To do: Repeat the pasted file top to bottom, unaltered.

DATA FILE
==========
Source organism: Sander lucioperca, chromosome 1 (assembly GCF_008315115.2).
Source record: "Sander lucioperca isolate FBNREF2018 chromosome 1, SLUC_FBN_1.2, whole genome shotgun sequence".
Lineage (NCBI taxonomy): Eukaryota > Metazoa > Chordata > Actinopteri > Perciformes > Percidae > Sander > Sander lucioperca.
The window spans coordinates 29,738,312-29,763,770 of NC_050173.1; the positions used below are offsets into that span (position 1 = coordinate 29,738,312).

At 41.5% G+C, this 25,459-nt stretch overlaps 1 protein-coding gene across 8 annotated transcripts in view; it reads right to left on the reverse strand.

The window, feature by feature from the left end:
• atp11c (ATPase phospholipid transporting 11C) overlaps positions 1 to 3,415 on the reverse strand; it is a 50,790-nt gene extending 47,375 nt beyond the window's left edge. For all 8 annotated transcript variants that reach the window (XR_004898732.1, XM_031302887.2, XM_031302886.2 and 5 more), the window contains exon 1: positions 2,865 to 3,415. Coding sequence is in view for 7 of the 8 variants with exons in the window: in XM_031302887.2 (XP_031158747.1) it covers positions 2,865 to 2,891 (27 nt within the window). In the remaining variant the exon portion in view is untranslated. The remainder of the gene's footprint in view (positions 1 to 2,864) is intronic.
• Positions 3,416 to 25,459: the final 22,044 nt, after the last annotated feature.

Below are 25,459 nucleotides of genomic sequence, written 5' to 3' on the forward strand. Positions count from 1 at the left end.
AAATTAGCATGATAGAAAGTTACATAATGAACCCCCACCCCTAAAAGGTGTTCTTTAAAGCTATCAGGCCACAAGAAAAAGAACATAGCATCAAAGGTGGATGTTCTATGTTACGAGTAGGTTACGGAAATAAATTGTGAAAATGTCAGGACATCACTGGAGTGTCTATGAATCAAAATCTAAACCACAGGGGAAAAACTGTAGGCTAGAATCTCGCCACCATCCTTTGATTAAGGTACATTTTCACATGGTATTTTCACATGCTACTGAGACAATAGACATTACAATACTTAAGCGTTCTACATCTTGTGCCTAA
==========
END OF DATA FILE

Source organism: Sander lucioperca, chromosome 1 (assembly GCF_008315115.2).
Source record: "Sander lucioperca isolate FBNREF2018 chromosome 1, SLUC_FBN_1.2, whole genome shotgun sequence".
Lineage (NCBI taxonomy): Eukaryota > Metazoa > Chordata > Actinopteri > Perciformes > Percidae > Sander > Sander lucioperca.
The window spans coordinates 29,738,312-29,763,770 of NC_050173.1; the positions used below are offsets into that span (position 1 = coordinate 29,738,312).

At 41.5% G+C, this 25,459-nt stretch overlaps 1 protein-coding gene across 8 annotated transcripts in view; it reads right to left on the reverse strand.

The window, feature by feature from the left end:
• atp11c (ATPase phospholipid transporting 11C) overlaps positions 1 to 3,415 on the reverse strand; it is a 50,790-nt gene extending 47,375 nt beyond the window's left edge. For all 8 annotated transcript variants that reach the window (XR_004898732.1, XM_031302887.2, XM_031302886.2 and 5 more), the window contains exon 1: positions 2,865 to 3,415. Coding sequence is in view for 7 of the 8 variants with exons in the window: in XM_031302887.2 (XP_031158747.1) it covers positions 2,865 to 2,891 (27 nt within the window). In the remaining variant the exon portion in view is untranslated. The remainder of the gene's footprint in view (positions 1 to 2,864) is intronic.
• Positions 3,416 to 25,459: the final 22,044 nt, after the last annotated feature.

Below are 25,459 nucleotides of genomic sequence, written 5' to 3' on the forward strand. Positions count from 1 at the left end.
AAATTAGCATGATAGAAAGTTACATAATGAACCCCCACCCCTAAAAGGTGTTCTTTAAAGCTATCAGGCCACAAGAAAAAGAACATAGCATCAAAGGTGGATGTTCTATGTTACGAGTAGGTTACGGAAATAAATTGTGAAAATGTCAGGACATCACTGGAGTGTCTATGAATCAAAATCTAAACCACAGGGGAAAAACTGTAGGCTAGAATCTCGCCACCATCCTTTGATTAAGGTACATTTTCACATGGTATTTTCACATGCTACTGAGACAATAGACATTACAATACTTAAGCGTTCTACATCTTGTGCCTAA